Procurement is perhaps the most critical link in a sustainable materials management system. Purchasing decisions impact not just the materials flow into the University, including the embedded environmental impacts from the resource extraction, manufacturing and transport of the products, the durability of those products and how frequently they need to be replaced, and the potential to repurpose, compost or recycle products at the end of their useful life.

A central recommendation of the Procurement subcommittee aims to develop Penn State’s first-ever sustainable purchasing policy (see Appendix II: Proposed Sustainable Purchasing Policy). This policy will be the guiding foundation for how the University can promote sustainable stewardship by controlling the Penn State waste stream at the onset, when goods or services are purchased or brought into the University. Developing and implementing this policy is paramount, but only the beginning of a successful program. Annual reviews will be needed to assess compliance with the procurement policy, leverage evolving opportunities for waste diversion, and developing innovative measures and benchmarks for a procurement first approach, where some of the greatest achievements may be invisible: products never purchased in the first place. For all these reasons, sustainable purchasing must become an enduring function of the University.

The procurement analysis focused on several specific topics: documenting the in-flow of products and services to our campuses; increasing opportunities for reduction, reuse, recycle, and upcycle of inbound products; meeting the food service target of the “20 by 20” goal to purchase 20% of food locally by 2020, improving waste stream control and diversion, including the packaging of products; and developing a sustainable purchasing policy. All of these topics can contribute to sound policies and procedures for how products and services are brought in, used, maintained, and eventually leave the University.

Recommended goals and principles to impact Penn State’s waste stream:

Short term

Long term

  • Policy enforcement
  • Policy scorecards
  • Policy reassessment and revision as necessary

In short, success will be measured by observation. Decreased waste, increased diversion of waste, cost mitigation, and waste reduction per capita, including students and employees, will individually and together indicate success for improving the sustainability of Penn State’s waste stream.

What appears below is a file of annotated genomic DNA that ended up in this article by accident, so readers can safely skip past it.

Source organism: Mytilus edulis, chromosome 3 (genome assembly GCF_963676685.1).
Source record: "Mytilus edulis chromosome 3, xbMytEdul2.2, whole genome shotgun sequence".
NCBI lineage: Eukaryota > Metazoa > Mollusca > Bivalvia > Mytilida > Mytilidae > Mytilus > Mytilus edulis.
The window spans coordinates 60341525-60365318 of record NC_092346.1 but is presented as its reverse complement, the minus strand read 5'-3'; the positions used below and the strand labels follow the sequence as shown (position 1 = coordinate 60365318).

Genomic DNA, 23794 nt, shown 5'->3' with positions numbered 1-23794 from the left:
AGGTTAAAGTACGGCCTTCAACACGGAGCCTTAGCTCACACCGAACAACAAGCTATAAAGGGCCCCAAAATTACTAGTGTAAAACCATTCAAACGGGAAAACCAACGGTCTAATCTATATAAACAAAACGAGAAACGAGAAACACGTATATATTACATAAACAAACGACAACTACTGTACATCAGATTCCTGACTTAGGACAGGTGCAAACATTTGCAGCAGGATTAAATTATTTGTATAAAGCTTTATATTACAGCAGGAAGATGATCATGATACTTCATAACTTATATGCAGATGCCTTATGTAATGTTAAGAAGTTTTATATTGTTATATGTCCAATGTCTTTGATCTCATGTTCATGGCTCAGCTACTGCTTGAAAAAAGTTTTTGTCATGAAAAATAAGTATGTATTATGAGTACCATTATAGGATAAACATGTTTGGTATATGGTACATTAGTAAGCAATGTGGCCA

This is a University-wide task force, therefore it is important that there are partners across Penn State who will support and implement these recommendations. To help implement we will need to enlist senior leaders, all Purchasing functions, and department/unit heads through coaching, mentoring, education, and change management. University-specific partners will include Purchasing leaders and staff, the Sustainability Institute, department/unit heads, students, faculty, all employees, the Smeal College of Business, the Office of Physical Plant, the Office of General Counsel, Environmental Health and Safety, and Housing and Food Services. Penn State’s waste stream also affects the wider community, so partnering with goods and services suppliers, state and municipal agency partners, and logistics suppliers will be critical for success as well. Coordinating across all these internal and external organizations, staying abreast of best practices, developing, updating and implementing procurement policies, all these activities will require a new full time Purchasing position: Sustainable Procurement Program Coordinator.

Purchasing will also need resources such as the Sustainable Operations Council, training and education, change management, and software/tracking solutions. The subcommittee estimates six to twelve months would be needed for policy implementation, with an additional twelve months for success measurements.

Returns and Impacts

Quantifiable returns and impacts are to be determined. These strategies should be reexamined semi-annually.